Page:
Although a vegetable garden may be subject to unforeseen natural events – a sudden freeze or heat spell, for example – you can fairly accurately predict that if you prepare the soil with compost and fertilizer and follow the directions on the seed packet, you will see a crop that you can harvest and eat within a few weeks (radishes) to a number of months (onions), depending on what you decide to grow.
If you plant artichoke seeds, you may have to wait six months to see a crop, but you will have highly ornamental foliage to marvel at along the way.
No vegetable plant has bigger, more handsomely cut foliage than the artichoke. When you see an artichoke plant (Cynarus scolymus) for the first time, you may think you are seeing a giant thistle, which is, in fact, an accurate assessment of its identity. Leaf characteristics are often misleading in identifying plants. Plant identification ultimately depends on what the flowers, not the leaves, look like.
Yet, in this case, there is similarity in both leaf and flower form. Prickly thistle weeds and artichokes are related members of Asteraceae, commonly known as the daisy or sunflower family. If you allow an artichoke to bloom by refraining from cutting its edible flower buds, you will see the largest thistle flowers of them all. They will be characteristically lavender violet in color, just as you see them on thistle weeds only much bigger, up to half a foot in diameter.
I was reminded of artichokes by Elaine Miller, who e-mailed me pictures of a plant she has grown in West Hills.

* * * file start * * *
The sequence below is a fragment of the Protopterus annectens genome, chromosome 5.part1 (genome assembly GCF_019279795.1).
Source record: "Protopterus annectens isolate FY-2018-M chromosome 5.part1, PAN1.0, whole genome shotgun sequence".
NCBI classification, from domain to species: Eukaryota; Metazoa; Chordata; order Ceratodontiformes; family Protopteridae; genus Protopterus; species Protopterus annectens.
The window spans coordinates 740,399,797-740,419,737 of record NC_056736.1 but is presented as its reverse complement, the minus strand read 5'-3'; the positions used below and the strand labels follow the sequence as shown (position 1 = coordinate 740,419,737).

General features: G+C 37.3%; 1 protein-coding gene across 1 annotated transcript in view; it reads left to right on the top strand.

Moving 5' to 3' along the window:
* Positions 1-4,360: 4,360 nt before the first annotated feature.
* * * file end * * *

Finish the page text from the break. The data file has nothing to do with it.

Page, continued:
“I have a globe artichoke plant that I started last year from a 4-inch pot,” she wrote. “Now, it’s over 10 feet across, more than 5 feet tall and still growing. It is full of large and medium artichokes – I counted 12 easily. I’ve never seen one this big. Guess I must have done everything right, including plenty of water and sunshine.”
Although artichoke plants, which are perennials, are water needy the first year, they become more drought tolerant in their second and third year. However, the edible flower buds will have added succulence if you adhere to a steady water regime, where plants are soaked every other day in hot weather.
It sounds like you are growing an ‘Imperial Star’ variety. This hybrid artichoke is the most widely grown variety in California.
‘Imperial Star’ produces vegetative offshoots at its base, and these can be detached and grown on their own into mature plants, although the quality of their artichokes may be inferior to those harvested from seed grown plants. Artichokes are heavy feeders. Prior to planting, add lots of compost and mix fertilizer rich in potassium and phosphorus into the soil.
Q: “I have this orange tree which I planted about 20 years ago. About a year ago a new trunk grew out of the base of the tree, spread branches with thorns and bearing lemons about the size of small grapefruits. The original orange tree has no thorns and still produces oranges.
I think it is a Valencia orange tree. Is this a common thing? Should I have cut the lemon trunk when it was small or would this have harmed the original tree?
The lemon trunk is about 3-inches in diameter and with the branches is about the same size as the orange tree. Do you have any suggestions? I really don’t care about the lemon tree because the lemons aren’t really good. They have wrinkly thick skins and lots of seeds.”
– Beverly Pleskus, Encino
A: Your Valencia orange has a rough lemon rootstock and that explains what you see.
When a Valencia tree produces suckers below the graft union, the point where a Valencia bud was grafted onto a rough lemon seedling in the nursery, any of those suckers, left unchecked, will grow into its own tree.
Suckers grow more vigorously than regular shoots and that explains its rapid development of a trunk.
You are correct in your description of rough lemon fruit, which are barely edible. Rough lemon is used as a rootstock because it imparts virus resistance to the bearing variety that is grafted onto it. You should carefully cut away the lemon tree that has developed. You will need to use a pruning saw, which is smaller and easier to handle than a carpenter’s saw, to cut the lemon’s three inch diameter trunk.